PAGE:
Christmann - Neustadt V. 2018

We drink from the Palatinate a Riesling Neustadt V from the Christmann winery harvested in 2018.

What do Grosse Lage vineyards actually do before they become Grosse Lage. Or have they perhaps always been great and no one bothered putting the right label onto them. An attempt at an insight could be the wine today. In 2018, the two Palatinate wineries Müller-Catoir and Christmann leased eight hectares of old vineyards from the municipality of Neustadt. There, Riesling areas were taken over and additionally Pinot Noir and further Riesling were newly planted. In 2019, three vineyards were then removed from the existing Neustadter Mönchgarten site and brought together under the new Neustadter Vogelsang site. At around 240 meters above sea level, the sites are among the highest in the region and the vines are planted on very old limestone soil. With the 2020 vintage, the first wines will now actually be put on sale as Grosses Gewächs. One wants to connect with past times, the first mentions of the Vogelsang sites can be found in the 13th and 14th centuries. Since the VDP Großes Gewächs wines are not allowed to come onto the market until September at the earliest, we naturally cannot have a bottle from 2020 in the glass. Instead, we drink a Neustadt V from 2018 made by Christmann. The wine is filled as a Ortswein and comes from the Riesling vines taken over, which were immediately farmed organically like all other vineyards at Christmann, but were still in transition at the time. Let’s see how it tastes, such a wine from a freshly baked, but not yet quite existing Grosse Lage.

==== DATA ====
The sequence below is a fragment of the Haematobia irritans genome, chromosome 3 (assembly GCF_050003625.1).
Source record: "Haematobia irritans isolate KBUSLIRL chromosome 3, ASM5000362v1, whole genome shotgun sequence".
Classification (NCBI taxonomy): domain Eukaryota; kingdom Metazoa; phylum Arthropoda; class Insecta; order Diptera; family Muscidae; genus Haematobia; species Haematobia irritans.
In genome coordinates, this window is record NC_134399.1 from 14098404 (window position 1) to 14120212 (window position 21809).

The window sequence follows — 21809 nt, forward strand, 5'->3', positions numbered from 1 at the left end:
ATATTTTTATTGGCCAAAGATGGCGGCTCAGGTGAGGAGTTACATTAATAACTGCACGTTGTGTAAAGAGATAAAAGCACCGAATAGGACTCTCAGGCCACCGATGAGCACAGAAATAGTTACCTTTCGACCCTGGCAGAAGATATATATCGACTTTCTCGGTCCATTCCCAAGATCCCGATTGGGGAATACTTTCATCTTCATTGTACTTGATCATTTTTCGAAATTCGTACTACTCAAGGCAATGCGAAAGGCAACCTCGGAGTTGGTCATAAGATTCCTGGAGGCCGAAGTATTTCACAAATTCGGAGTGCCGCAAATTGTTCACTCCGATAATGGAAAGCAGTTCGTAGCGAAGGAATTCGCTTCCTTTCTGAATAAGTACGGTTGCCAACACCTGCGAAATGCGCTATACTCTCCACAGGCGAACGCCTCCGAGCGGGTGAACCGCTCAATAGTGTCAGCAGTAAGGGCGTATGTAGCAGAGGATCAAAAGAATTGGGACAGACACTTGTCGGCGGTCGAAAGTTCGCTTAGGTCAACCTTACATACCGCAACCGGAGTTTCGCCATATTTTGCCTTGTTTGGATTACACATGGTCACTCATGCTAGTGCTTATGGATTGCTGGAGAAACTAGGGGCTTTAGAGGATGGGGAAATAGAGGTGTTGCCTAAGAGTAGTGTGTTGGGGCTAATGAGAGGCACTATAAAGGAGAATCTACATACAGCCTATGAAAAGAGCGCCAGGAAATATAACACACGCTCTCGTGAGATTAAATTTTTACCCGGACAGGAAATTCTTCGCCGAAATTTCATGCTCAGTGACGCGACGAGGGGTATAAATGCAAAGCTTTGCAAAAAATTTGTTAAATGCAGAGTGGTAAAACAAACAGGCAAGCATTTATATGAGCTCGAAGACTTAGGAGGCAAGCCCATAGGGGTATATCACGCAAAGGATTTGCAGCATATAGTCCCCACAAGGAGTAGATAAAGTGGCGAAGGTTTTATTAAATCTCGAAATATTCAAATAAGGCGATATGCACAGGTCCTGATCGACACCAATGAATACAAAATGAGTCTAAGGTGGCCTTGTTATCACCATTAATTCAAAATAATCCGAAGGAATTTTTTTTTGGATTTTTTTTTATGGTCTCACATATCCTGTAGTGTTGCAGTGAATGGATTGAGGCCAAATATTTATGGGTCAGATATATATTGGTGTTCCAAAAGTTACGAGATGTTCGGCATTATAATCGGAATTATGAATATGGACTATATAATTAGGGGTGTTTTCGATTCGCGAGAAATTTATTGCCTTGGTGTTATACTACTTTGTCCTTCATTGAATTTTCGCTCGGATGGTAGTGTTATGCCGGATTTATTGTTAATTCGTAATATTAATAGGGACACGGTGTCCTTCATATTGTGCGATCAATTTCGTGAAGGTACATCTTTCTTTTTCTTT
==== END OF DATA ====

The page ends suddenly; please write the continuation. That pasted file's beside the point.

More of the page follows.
Due to curiosity, the first sip ends up a good bit too warm in the glass. This certainly contributes a bit to the intense nose. The fruit is yellow, along with plenty of minerality and flint. Very intense and dense on the nose. On the tongue, it is above all structure that arrives. Some pome fruit to it, but structure dominates on the middle of the tongue. The Riesling has draw and a strong acidity. Overall, the aromatics are rather dark with plenty of power. While the structure sticks to the palate the nose changes and becomes more refined and gets a hint of creaminess.

Later and better tempered, the fruit lingers on the nose. A bit exotic, citrus, mirabelle, rather ripe. The fruit that is, not the wine. In the ripeness of the fruit you can also feel the warm, dry year. Still, this is not at all a fat wine, being brought into the cellar at the right time with its 12% and the juicy, crisp acidity. The minerality recedes a bit and the wine becomes a bit softer and rounder overall. It wasn’t bad at all that the first sip came into the glass so warm, because even now the Riesling clearly benefits again from a few degrees more in the glass. It becomes more powerful and I think that suits it well.

After a night in the refrigerator, the fruit tends more clearly in the direction of pome fruit. Apples, pears and a bit of acetone. On the tongue, there is still a lot of tension. The acidity is strong, as is the structure. This is Riesling to chew on and I don’t need that with every bottle of wine, but when I feel like it, I love it a lot. It retains the mouth watering juiciness today as well.

I maintain that you can taste the Grosse Lage and there is definitely quite a bit of potential in the vineyard. I also think that there is potential in the wine for a few more years in the cellar and for the around 20 Euros that the wine costs, you have an incredible amount of Riesling in the glass. It will be exciting to see what the next years, then bottled as Vogelsang, will bring.

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